Thomas J. Hayes, IV was born 8 September 1943 in Denton, Texas to an Army family, LTC Thomas J. Hayes III ’36 and Jean Pedley Hayes. Military assignments led to frequent family moves: they lived in England and in nine states. Tom attended eight schools, did well scholastically, was active in scouting and the church, enjoyed sports and music, was on the student council at all three high schools, and earned an Advanced Science Scholarship.
In 1961, Tom went to Duke University for a year, where he was elected to Lambda Chi Alpha fraternity. In 1962, he won a competitive appointment from Representative King, 17th District of California, and entered the Academy, thus following in the footsteps of his father and grandfather (USMA 1912).
At West Point he had a distinguished record. Academically, he took accelerated and honors courses, wore stars and stood in the top 2% of his class. He was a member of the Choir, the Glee Club and the Russian Club, fenced, had four years of soccer and skiing, and was a member of the National Ski Patrol. In his final year he was a Cadet Captain, the Brigade Adjutant, President of the Cadet Choir, and Chairman of the Honor Committee. In June 1966 he was commissioned in the Corps of Engineers.
Lieutenant Hayes’ military career was short but full. As a distinguished graduate (9th in a class of 579) he was approved for immediate graduate schooling at a civilian university of his choice. He chose to defer this in favor of service in Vietnam and requested assignment to the 82d Airborne Division at Fort Bragg, North Carolina for further training, his four months of CONUS troop duty, and ultimate assignment to the 1st Infantry Division, Republic of Vietnam.
His tour with the 307th Airborne Engineer Battalion of the 82d included qualification in Paratrooper, Ranger, and Pathfinder at the Infantry Center. Then he went to Vietnam in May 1967 as a platoon leader in the 1st Engineer Combat Battalion. Here he received his first two awards and promotion to first lieutenant.
In September 1967, Tom was due for rotation to an Engineer staff position. Although he intended to make a career of the Engineers, at this point he sought combat experience at the small unit level and volunteered for the division’s Long Range Reconnaissance Patrol unit. This was an unusual organization made up of several small teams dropped deep in the jungle to observe and report on enemy activities. Here Tom was awarded the Combat Infantry Badge and the Bronze Star Medal for Valor.
Next he was selected to form and lead the Division’s Aero Rifle Platoon. This unit, part of 1st Squadron, 4th Cavalry, had a critical task as the eyes and ears of the “Big Red One.” He participated in over 100 assault missions and “turned his unit into the most competitive rifle platoon in the division.” On his last mission, after rescuing two of his wounded men, he was killed by enemy fire.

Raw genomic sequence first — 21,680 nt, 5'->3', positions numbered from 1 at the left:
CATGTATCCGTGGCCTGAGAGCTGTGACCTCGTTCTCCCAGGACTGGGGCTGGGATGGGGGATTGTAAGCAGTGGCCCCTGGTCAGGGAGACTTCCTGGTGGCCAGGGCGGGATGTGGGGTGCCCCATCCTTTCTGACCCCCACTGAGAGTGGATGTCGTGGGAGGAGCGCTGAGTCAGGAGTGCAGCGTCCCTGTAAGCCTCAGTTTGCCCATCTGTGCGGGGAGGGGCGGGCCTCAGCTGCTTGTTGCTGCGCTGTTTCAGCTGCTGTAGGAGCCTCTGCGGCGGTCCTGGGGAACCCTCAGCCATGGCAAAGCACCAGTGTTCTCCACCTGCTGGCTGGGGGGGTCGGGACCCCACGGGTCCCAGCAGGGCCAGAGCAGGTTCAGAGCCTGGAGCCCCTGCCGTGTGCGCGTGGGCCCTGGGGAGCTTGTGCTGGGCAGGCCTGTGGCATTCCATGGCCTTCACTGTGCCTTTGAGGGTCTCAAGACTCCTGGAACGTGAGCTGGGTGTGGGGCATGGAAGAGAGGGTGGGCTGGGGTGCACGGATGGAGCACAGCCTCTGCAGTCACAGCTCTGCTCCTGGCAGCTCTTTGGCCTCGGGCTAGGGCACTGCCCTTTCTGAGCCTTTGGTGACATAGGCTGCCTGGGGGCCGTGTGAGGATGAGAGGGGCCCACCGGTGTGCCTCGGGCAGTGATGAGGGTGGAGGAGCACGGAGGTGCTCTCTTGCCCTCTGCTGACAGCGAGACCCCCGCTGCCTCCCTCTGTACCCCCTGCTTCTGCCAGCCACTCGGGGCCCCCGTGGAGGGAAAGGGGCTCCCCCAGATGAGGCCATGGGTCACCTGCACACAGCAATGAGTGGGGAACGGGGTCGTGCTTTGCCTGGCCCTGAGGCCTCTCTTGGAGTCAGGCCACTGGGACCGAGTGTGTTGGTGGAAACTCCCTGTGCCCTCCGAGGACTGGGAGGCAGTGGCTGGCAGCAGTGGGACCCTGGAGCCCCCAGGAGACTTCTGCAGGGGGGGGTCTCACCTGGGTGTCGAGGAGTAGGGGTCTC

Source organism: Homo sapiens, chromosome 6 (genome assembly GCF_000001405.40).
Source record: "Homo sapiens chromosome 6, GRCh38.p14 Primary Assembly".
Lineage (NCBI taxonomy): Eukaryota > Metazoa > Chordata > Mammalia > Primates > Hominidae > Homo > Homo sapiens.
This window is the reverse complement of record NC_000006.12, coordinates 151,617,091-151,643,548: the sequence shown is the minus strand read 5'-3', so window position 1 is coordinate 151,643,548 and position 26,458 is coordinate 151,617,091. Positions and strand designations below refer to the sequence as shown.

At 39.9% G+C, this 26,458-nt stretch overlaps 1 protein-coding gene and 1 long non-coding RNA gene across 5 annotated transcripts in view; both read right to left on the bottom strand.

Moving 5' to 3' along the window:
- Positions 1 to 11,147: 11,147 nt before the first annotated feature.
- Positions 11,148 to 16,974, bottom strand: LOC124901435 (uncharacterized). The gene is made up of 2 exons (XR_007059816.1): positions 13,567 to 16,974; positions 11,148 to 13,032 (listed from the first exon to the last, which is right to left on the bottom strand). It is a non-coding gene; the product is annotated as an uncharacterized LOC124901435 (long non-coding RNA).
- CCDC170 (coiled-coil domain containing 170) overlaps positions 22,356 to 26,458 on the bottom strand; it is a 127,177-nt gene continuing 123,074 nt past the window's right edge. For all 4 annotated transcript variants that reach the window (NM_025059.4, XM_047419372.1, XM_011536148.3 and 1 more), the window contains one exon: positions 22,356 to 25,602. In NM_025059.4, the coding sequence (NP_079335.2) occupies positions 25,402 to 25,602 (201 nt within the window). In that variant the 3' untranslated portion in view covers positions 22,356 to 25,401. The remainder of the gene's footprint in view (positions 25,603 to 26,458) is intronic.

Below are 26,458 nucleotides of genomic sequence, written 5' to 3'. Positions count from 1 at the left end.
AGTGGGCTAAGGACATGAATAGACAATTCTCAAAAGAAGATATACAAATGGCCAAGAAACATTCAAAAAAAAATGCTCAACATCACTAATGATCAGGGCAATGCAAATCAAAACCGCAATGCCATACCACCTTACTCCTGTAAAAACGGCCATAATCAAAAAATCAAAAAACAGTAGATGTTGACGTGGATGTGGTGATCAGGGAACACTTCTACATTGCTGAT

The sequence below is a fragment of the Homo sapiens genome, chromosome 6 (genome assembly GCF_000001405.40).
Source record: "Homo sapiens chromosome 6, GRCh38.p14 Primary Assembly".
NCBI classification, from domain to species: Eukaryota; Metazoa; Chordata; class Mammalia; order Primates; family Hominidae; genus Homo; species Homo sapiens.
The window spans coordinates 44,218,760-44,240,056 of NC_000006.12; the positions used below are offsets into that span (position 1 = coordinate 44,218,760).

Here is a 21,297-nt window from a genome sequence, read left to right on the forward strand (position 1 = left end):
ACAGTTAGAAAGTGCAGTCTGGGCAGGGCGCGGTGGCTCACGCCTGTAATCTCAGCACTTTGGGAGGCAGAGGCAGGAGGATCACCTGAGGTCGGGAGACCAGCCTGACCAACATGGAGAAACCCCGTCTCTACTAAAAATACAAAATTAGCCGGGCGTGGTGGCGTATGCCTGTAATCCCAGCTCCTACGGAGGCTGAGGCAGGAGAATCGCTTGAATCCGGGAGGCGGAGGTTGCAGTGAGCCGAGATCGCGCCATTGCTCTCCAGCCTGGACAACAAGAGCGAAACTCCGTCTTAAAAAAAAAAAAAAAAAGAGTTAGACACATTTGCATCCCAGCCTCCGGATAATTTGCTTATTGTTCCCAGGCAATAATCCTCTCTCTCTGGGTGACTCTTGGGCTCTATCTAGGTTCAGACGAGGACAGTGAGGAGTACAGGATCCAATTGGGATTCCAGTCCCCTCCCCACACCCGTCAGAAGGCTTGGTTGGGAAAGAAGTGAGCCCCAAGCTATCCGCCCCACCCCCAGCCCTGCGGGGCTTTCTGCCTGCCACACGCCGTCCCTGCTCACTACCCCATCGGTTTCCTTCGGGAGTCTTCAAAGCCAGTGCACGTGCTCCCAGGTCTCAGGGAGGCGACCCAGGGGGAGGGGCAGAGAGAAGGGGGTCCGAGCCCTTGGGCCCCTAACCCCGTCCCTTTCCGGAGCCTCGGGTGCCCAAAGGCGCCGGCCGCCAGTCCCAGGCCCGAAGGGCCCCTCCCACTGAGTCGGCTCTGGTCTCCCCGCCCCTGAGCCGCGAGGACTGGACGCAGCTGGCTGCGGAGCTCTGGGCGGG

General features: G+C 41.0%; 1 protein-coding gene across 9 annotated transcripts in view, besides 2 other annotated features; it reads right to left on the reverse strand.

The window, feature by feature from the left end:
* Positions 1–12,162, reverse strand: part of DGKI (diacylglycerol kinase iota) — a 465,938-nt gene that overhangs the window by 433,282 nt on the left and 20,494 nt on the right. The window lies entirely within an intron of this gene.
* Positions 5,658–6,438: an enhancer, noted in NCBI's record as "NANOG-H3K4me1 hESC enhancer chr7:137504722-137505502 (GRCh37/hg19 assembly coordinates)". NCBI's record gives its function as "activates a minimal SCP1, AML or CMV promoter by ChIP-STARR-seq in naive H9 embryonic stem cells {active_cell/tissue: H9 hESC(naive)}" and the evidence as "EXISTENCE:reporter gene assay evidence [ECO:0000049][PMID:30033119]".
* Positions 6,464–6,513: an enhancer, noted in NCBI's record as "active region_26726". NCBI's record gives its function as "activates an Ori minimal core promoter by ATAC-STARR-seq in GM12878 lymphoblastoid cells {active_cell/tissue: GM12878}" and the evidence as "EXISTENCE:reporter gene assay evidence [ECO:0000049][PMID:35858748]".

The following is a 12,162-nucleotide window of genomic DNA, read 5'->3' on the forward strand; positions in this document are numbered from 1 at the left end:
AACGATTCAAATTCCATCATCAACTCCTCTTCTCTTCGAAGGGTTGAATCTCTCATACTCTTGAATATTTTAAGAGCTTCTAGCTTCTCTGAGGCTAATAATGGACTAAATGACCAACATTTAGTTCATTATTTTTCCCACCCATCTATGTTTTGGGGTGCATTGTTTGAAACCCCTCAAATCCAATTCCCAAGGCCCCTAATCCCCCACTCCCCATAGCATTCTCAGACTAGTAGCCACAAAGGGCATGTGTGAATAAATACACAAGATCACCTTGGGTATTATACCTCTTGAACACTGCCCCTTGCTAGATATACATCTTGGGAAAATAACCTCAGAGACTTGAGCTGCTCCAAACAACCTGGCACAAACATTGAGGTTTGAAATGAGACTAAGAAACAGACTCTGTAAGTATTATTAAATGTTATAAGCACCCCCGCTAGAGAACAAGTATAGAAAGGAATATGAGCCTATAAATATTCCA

In his last letter, received after his death, he wrote that he had volunteered for a six month extension in Vietnam to serve with the 101st Airborne Division. One of his reasons: “My country has invested a great deal in me as a soldier. I should like to repay that investment by accomplishing that for which I have been trained, in addition to testing the effectiveness of that training.”
Subsequently, we learned more about Tom’s soldiering from his citations and awards, his posthumous promotion to captain, after-action reports, and letters from his fellow officers. His squadron commander stated, “Tom’s influence extended much further than on the battlefield. His deep, personal interest in his men and in his fellow officers was inspiring. He was completely dedicated to his country and to his fellow soldiers. No matter what the mission or how difficult the task, Tom performed it in an outstanding manner.”
A letter from the USMA Superintendent said: “One almost never sees as much ability and promise in one youngster. His future was limitless...and it still is, both in the direct sense of our faith and in the indirect sense of his tremendous influence for good on so many others.”
Perhaps he lives on in some of the memorials dedicated to his name: a Boy Scout camp site in Nebraska; a street in San Diego; the Hayes Gym at West Point; and the Hayes Hall at the Army Engineer Center (Fort Leonard Wood).
Tom was unmarried. He is survived by his parents, MG and Mrs. Thomas J. Hayes III of San Francisco; his two sisters, Mary Helen Attride and Barbara Jean Beddow; many memories; and his name on the Vietnam Memorial with thousands of others.